Scientists reveal new insights into how red light-regulated histidine kinases function

Scientists have revealed new information on how red light-regulated histidine kinases function. According to the study, altering of the length of a specific 'linker helix' region of the protein can even reverse their enzymatic activity. The study is published in Nature Communications.

Red light regulated histidine kinases

Bacteria often sense and respond to their environment by applying receptor histidine kinase proteins. Once a histidine kinase senses an incident signal, it conveys this information to the cells by phosphorylating a response regulator protein. Bacterial phytochromes are red light sensing photoreceptors that usually function as histidine kinases. They are especially suitable model systems for studying histidine kinase signaling and for optogenetic applications.

Optogenetics aims to control cellular events with light, and bacterial phytochromes have traits that makes them especially good for this purpose. Due to this reason, we have previously generated an optogenetic pREDusk tool that is based on a bacterial phytochrome."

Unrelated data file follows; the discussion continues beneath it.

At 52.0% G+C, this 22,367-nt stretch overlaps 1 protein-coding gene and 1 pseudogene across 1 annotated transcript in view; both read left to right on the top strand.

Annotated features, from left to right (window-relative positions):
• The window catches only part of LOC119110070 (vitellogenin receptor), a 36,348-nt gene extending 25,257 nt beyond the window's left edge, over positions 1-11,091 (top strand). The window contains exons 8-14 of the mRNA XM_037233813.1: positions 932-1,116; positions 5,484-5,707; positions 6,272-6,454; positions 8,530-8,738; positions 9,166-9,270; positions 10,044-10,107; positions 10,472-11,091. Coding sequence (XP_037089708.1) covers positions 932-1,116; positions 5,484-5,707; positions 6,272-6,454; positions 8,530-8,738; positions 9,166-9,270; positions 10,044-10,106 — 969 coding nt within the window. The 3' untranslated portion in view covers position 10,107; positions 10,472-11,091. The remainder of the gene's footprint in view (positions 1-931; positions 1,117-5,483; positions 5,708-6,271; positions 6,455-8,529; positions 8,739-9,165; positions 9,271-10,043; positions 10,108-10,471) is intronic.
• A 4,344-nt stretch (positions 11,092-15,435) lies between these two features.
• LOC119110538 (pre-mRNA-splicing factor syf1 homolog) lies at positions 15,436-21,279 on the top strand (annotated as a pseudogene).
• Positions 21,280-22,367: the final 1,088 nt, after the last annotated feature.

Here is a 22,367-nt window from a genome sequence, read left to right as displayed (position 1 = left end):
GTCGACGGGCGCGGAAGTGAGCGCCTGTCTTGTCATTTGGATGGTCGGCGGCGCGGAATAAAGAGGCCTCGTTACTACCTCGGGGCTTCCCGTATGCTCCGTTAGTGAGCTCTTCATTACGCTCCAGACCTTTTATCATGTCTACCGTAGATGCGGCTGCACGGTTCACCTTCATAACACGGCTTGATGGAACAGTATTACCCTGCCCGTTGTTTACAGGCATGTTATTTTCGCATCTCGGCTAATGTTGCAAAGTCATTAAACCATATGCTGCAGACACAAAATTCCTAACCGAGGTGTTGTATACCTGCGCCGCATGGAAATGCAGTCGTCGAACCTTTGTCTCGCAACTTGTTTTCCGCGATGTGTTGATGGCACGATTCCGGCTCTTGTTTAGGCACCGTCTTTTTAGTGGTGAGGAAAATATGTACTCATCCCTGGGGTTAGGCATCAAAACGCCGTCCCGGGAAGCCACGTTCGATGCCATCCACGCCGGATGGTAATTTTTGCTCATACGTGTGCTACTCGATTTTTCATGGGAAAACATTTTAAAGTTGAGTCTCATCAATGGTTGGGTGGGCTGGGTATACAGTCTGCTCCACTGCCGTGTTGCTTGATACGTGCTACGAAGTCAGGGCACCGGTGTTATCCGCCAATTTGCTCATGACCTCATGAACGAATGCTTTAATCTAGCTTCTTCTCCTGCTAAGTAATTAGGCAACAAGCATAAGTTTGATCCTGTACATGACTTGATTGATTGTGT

Heikki Takala, docent from the University of Jyväskylä

Reversal of 'pREDusk' leads to 'pDERusk'

An international collaboration between the groups of Dr. Heikki Takala from the University of Jyväskylä and Prof. Andreas Möglich from the University of Bayreuth have revealed key details on histidine kinase signaling. By applying modifications in their pREDusk tool, they showed how the delicate balance between kinase and phosphatase activities is fine-tuned in histidine kinase receptors. Importantly, they also revealed that certain deletions in a so-called 'linker helix' of the phytochrome component reverses their enzymatic activity.

The process led to development of an inverted pREDusk tool that, unlike its predecessor, can activate bacterial gene expression under red light. "We named this new tool 'pDERusk'. This name first started as an unintended typo, but we noticed that would be a perfect name for an inverted 'pREDusk," Takala concludes.

Journal reference:

Meier, S. S. M., et al. (2024). Leveraging the histidine kinase-phosphatase duality to sculpt two-component signaling. Nature Communications.


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